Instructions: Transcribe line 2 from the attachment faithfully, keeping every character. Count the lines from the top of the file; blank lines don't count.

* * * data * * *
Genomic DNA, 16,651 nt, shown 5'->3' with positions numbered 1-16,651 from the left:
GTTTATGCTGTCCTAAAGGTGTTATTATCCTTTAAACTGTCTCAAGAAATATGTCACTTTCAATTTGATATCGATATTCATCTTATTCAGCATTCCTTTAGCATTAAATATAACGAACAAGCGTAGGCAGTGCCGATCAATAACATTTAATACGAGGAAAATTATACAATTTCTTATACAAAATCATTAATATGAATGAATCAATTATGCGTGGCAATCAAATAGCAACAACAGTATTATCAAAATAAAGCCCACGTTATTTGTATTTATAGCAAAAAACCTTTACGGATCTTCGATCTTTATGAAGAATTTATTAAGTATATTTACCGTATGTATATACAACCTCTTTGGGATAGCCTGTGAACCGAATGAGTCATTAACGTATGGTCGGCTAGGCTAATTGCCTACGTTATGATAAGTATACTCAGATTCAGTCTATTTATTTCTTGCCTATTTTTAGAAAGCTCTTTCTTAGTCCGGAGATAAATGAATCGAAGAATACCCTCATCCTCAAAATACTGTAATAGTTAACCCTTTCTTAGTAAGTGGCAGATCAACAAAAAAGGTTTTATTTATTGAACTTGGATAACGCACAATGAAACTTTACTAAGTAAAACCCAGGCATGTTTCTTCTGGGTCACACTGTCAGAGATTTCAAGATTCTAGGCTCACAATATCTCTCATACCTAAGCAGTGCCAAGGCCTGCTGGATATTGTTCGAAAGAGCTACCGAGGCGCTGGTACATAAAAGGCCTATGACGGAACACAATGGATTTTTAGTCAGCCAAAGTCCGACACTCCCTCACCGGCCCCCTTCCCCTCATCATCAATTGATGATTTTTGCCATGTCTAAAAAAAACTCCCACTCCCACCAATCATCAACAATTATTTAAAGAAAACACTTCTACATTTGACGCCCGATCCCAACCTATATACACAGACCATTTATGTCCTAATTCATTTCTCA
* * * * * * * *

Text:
GTTTATGCTGTCCTAAAGGTGTTATTATCCTTTAAACTGTCTCAAGAAATATGTCACTTTCAATTTGATATCGATATTCATCTTATTCAGCATTCCTTTAGCATTAAATATAACGAACAAGCGTAGGCAGTGCCGATCAATAACATTTAATACGAGGAAAATTATACAATTTCTTATACAAAATCATTAATATGAATGAATCAATTATGCGTGGCAATCAAATAGCAACAACAGTATTATCAAAATAAAGCCCACGTTATTTGTATTTATAGCAAAAAACCTTTACGGATCTTCGATCTTTATGAAGAATTTATTAAGTATATTTACCGTATGTATATACAACCTCTTTGGGATAGCCTGTGAACCGAATGAGTCATTAACGTATGGTCGGCTAGGCTAATTGCCTACGTTATGATAAGTATACTCAGATTCAGTCTATTTATTTCTTGCCTATTTTTAGAAAGCTCTTTCTTAGTCCGGAGATAAATGAATCGAAGAATACCCTCATCCTCAAAATACTGTAATAGTTAACCCTTTCTTAGTAAGTGGCAGATCAACAAAAAAGGTTTTATTTATTGAACTTGGATAACGCACAATGAAACTTTACTAAGTAAAACCCAGGCATGTTTCTTCTGGGTCACACTGTCAGAGATTTCAAGATTCTAGGCTCACAATATCTCTCATACCTAAGCAGTGCCAAGGCCTGCTGGATATTGTTCGAAAGAGCTACCGAGGCGCTGGTACATAAAAGGCCTATGACGGAACACAATGGATTTTTAGTCAGCCAAAGTCCGACACTCCCTCACCGGCCCCCTTCCCCTCATCATCAATTGATGATTTTTGCCATGTCTAAAAAAAACTCCCACTCCCACCAATCATCAACAATTATTTAAAGAAAACACTTCTACATTTGACGCCCGATCCCAACCTATATACACAGACCATTTATGTCCTAATTCATTTCTCA